Remembering my first ballpoint pen

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I accidentally knocked over a large mug on our kitchen counter the other day. It was full of ballpoint pens. I counted 30 of them.

Before putting them back, I scratched each one across a piece of paper. Half of them didn’t write and got tossed.

That got me thinking about the first ballpoint I ever owned. It was called the Reynolds Rocket and someone gave it to me for Christmas.

The year was 1946 and the emergence of the new-fangled pen was just another small part of our nation’s return to productivity after a long, costly war. I was stunned to learn the pen cost $9.75, a whopping amount of money back then.

When I returned to school after Christmas, I proudly stuck the pen in my shirt pocket, eager to show it off. By the time I got to school, however, the pen had leaked and I had a big ink stain on my shirt. Devastated, I kept my jacket on throughout the day and never said a word about my treasured new pen.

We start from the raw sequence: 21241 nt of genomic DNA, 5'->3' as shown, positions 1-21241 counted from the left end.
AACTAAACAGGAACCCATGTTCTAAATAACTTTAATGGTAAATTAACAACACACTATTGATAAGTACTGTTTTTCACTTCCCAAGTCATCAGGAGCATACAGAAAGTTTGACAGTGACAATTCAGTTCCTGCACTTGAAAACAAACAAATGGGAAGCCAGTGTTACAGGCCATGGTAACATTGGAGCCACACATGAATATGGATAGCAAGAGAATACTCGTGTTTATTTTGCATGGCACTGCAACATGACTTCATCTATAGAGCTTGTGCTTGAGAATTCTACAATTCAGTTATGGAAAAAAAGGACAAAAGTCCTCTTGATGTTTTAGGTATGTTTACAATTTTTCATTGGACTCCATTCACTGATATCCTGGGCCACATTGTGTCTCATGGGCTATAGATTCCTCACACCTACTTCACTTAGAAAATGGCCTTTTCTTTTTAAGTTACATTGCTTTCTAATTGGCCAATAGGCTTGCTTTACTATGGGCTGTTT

After that, the pen stayed at home laying flat on the dining room buffet. Writing with it required holding it upright till the ink got down to the point, and then writing like blazes until it started leaking again.

Obviously, the luster surrounding it faded quickly. By the time I entered high school I was enamored of a new and improved pen – the Parker T-ball Jotter. Since then, a gazillion generations of pens have come and gone.

The first ballpoint pen was patented in 1888 by British tanner John Loud who designed it to write on coarse leather. It took him years to get one that worked. He would be shocked to know I casually threw away a whole handful of them the other day.

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